The Bridge (1992)

A slight tale, speculating on the backstory of The Bridge, a pretty obscure painting executed in Suffolk in 1887 by Philip Wilson Steer (David O'Hara), a Scots-accented 19th Century artist you're entitled to feel smug if you've heard of before the movie came along. Based on a slim novel by Maggie Hemingway, and done in the usual, tasteful Film on 4 style, with the emphasis on middle-class suffering to the exclusion of working class tragedy, the film suggests that the painter had a brief affair with the sad-looking woman he depicted on the eponymous bridge, who turns out to be Isobel (Saskia Reeves), the neglected wife of cigar-smoking, moustached smoothie Anthony Higgins, and that he was spurred on to produce better than his usual work by the depths of feelings aroused by her, not to mention by the pain he glimpses in the face of a woman (Geraldine James) whose entire family are drowned in a fishing boat accident. The conclusion is that everyone is miserable, but it doesn't matter because misery helps artists create better art, especially if the misery happens to be someone else's. Hmmmmn.

Actually, even though on balance you'd probably do a lot better waiting for its inevitable TV showing within the year, The Bridge isn't entirely an agony, crawling out of its British Quality rut thanks to some aptly and effectively Victorian dialogue ('I don't know what it is about Guildford that provokes such a taste for melodrama') and, most especially, the vibrant presence of Saskia Reeves. After appearing in December Bride and Close My Eyes, Reeves is fast establishing herself as the Queen of Solidly Boring British Cinema, which is a shame since she is such an unusual and intriguing performer, her faculty for interesting repression suggesting that, given a mite less good taste and television production coin, she could emerge as one of the best cinema actresses of her generation.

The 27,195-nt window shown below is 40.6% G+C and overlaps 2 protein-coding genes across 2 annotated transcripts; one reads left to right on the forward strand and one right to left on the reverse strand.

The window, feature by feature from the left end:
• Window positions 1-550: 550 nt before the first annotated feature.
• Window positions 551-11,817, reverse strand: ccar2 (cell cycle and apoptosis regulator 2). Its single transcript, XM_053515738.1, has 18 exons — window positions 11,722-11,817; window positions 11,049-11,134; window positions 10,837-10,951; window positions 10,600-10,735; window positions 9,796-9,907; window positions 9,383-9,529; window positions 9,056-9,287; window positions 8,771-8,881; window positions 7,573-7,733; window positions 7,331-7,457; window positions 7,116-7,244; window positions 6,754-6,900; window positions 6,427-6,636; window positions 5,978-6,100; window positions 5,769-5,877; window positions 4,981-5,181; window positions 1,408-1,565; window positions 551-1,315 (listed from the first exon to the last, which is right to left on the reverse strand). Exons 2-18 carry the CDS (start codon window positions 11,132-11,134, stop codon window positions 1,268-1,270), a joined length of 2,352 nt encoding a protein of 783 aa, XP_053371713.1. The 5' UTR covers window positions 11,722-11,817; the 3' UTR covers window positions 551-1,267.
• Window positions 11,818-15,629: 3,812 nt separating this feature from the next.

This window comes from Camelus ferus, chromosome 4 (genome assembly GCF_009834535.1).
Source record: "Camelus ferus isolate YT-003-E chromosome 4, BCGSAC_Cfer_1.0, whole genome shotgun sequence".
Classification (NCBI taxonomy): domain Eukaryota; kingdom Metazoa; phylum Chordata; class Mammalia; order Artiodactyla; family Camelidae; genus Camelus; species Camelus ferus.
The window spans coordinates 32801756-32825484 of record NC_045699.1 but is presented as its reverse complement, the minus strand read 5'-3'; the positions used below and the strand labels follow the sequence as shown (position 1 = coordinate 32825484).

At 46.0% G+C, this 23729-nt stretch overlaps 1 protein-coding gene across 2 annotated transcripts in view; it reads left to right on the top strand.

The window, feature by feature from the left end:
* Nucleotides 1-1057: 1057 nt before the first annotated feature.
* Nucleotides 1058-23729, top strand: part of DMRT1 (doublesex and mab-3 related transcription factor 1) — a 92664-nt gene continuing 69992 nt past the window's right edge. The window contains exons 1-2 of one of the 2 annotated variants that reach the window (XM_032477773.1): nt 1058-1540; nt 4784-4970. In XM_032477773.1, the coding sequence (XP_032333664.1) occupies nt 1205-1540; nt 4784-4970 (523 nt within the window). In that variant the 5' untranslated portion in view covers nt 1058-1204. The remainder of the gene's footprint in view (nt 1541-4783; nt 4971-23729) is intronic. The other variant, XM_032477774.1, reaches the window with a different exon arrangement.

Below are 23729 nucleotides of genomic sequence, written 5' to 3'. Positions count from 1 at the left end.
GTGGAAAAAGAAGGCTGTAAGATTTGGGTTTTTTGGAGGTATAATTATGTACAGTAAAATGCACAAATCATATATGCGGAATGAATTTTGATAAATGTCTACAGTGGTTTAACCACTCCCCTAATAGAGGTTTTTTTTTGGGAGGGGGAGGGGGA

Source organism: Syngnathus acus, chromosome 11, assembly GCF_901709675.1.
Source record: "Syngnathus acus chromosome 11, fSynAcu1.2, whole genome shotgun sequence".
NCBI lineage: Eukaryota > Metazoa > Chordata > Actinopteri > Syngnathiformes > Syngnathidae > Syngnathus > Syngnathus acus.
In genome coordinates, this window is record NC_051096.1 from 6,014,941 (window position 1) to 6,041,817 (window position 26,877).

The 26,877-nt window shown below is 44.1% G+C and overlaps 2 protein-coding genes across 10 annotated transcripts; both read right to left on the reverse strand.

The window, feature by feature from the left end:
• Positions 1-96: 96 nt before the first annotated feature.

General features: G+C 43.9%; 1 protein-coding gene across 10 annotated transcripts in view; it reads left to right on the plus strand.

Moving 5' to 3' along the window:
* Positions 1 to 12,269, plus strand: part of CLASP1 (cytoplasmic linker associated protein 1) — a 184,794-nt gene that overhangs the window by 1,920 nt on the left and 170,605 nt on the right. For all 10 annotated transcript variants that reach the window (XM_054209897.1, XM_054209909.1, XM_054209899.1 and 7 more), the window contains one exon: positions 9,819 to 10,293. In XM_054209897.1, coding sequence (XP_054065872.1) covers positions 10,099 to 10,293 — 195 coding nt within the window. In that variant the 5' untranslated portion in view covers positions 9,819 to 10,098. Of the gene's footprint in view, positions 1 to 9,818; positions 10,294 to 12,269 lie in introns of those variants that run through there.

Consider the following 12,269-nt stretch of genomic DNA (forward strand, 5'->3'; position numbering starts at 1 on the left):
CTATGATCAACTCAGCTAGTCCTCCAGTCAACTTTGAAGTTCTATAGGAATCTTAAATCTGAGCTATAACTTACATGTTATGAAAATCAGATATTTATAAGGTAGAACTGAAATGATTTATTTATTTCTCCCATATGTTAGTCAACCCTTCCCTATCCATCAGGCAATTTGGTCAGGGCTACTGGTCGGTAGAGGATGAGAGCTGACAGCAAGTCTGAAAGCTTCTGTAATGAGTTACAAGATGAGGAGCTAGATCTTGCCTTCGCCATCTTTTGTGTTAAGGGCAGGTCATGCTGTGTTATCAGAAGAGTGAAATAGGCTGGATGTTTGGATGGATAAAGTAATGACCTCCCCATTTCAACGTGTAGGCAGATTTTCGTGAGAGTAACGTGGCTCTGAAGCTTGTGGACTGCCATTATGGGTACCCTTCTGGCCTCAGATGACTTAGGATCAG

First Published In: The Good Times (issue unknown)

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